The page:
Five secrets traditional storage array vendors don’t want you to know about NVMe
This blog was authored by Paul Updike, Sr. Manager, Technical Marketing Engineering at Nutanix, Andy Daniel, Sr. Technical Marketing Engineer at Nutanix, & Marc Trouard-Riolle, Sr. Product Marketing Manager at Nutanix.
Non-Volatile Memory Express (NVMe) breaks the way traditional storage arrays use mass storage devices and requires significant product investment to enable it. Why? Because NVMe is not a traditional storage architecture. In fact, the first iterations of flash storage (SSD) weren’t either, but to bring products to the market faster and to foster wider adoption, interfaces and protocols to drives didn’t change. Initial SSDs were designed to enable flash in traditional storage architectures. To meet this requirement, SSDs emulate traditional spinning hard drives. The data in and out flows over hard drive interfaces that pretend there’s a spinning platter on the other side, and are therefore bound by their limitations. With this in mind, here is what traditional storage array vendors don’t want you to know about NVMe:
NVMe was delivered first as a server technology
As is the case with most new technology, the first drives were found inside generic desktops and server systems. Today, you can purchase NVMe technology inside servers from all the major vendors. You can even buy individual units from Best Buy. Gamers put them in desktops and if you’ve purchased a laptop in the last year, it’s likely that NVMe is in there too. Unfortunately, NVMe and other mass market technologies designed for use inside servers take a long time to adopt for storage array use. (Nutanix Hyperconverged Infrastructures are server based technology)
High availability requires a new architecture
Traditional array designs are built on SAS and SATA interfaces. SAS is natively dual ported to allow more than one controller at a time to connect and array vendors use specialized transposers to allow the same for SATA. NVMe architecture doesn’t use SAS or SATA components and requires a whole new design. The first NVMe 1.1 spec, U.2 dual port NVMe drives were announced in early 2016, but there is no major storage vendor shipping this dual port capability. Note that dual port U.2 must also halve available PCIe lanes (2 for each controller), potentially limiting throughput. (Nutanix Hyperconverged Infrastructures don't have to dual-attach drives for High Availability)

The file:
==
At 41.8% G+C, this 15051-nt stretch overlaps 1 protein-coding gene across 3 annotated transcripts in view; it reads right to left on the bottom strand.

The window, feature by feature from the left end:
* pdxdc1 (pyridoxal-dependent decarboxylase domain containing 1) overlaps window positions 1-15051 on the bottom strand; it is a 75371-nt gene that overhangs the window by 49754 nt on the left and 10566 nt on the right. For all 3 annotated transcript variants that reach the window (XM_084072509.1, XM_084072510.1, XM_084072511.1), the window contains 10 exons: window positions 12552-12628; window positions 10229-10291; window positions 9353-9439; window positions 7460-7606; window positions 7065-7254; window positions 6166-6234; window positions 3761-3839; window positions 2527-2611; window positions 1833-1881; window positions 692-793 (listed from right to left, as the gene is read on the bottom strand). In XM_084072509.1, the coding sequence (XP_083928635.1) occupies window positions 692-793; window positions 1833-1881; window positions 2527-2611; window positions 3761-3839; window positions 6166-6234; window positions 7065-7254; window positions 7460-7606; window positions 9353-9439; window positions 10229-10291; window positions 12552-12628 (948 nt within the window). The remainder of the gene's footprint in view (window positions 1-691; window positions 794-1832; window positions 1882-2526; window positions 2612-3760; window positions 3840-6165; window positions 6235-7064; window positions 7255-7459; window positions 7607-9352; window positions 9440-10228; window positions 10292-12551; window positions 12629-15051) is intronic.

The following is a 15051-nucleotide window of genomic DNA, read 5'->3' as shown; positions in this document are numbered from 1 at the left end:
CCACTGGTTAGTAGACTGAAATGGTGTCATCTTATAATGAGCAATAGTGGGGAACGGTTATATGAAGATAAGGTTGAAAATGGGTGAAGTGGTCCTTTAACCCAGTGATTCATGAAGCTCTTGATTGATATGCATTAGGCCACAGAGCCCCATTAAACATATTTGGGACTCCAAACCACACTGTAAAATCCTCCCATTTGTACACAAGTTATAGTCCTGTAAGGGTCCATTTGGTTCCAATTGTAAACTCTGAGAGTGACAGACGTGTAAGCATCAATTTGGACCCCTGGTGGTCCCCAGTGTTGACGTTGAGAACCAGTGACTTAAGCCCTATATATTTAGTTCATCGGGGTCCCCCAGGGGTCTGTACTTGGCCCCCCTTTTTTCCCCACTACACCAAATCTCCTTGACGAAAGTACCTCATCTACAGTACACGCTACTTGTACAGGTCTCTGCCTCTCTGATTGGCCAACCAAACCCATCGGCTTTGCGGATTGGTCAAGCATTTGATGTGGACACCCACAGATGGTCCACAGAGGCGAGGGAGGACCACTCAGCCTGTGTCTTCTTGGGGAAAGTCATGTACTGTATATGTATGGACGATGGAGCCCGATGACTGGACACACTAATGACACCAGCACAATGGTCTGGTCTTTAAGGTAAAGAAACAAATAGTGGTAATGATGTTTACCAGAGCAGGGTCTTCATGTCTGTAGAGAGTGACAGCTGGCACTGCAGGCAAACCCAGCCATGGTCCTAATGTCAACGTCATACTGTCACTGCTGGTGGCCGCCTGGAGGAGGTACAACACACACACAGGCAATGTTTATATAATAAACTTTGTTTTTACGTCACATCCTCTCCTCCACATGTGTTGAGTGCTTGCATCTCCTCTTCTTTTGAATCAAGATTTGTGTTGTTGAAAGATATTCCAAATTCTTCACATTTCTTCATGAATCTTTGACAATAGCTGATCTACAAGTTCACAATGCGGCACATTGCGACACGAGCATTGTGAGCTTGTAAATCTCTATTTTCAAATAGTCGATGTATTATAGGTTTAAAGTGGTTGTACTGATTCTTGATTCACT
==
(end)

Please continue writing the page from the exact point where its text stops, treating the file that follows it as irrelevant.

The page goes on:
NVMe is harder to hot-swap
NVMe runs directly over PCIe and requires full platform support for PCIe hot-swap. There are NVMe drives sold as hot-plug ready, but that is only with a specific physical platform, CPU, operating system, and driver. The current drivers are written for a server platform and OS. Again, vendor specialization is required for support. (Nutanix can migrate work and enable node level repairs without interruption)
RDMA is required to take full advantage of remote NVMe devices
Outside of exotic PCIe switched designs, remote NVMe access over traditional fabrics (Ethernet and fibre-channel) requires remote direct memory access (RDMA) and new protocols like NVMe over Fabric (NVMeF). Simple use of the TCP/IP stack negates the significant latency reduction of NVMe without RDMA to bypass the stack. Like all industry standards, NVMeF is slow in development and not currently shipping from any major storage vendor. (Nutanix doesn’t need NVMeF to take advantage of RDMA)
NVMe on an array encourages even more aggregation of risk
Since they thrive on the growth and consolidation of data in data centers, this is actually something many storage array vendors would encourage. The goal of many vendors is the constant replacement of older generation hardware. To do this with faster, higher capacity storage you must pile your data into the same system while increasing your "eggs in one basket" risk as you do. (A Nutanix Enterprise Cloud grows in units of nodes and risk is spread rather than concentrated)
How to take advantage of NVME right now.
Nutanix is adding a new all flash node to the NX-9030 series platform that exploits a combination of SATA SSDs and NVMe. To review how we do this:
► Our cluster nodes are standardized server architectures. ► We can easily handle a fault and replacement at the node level, should an NVMe device fail. ► We have customized our software to enhance performance by thoughtful use of the NVMe. ► We innovate quickly using existing RDMA technology that isn't further reliant on a new industry specification. ► Our Enterprise Clouds spreads, rather than aggregates, risk.
Ultimately, Nutanix produces innovative software. Our fail-fast webscale design, based around hyperconverged infrastructure principles enables rapid adoption of new hardware technology from innovative hardware vendors. Riding the server wave of innovation allows us to help our customers deliver positive business outcomes first.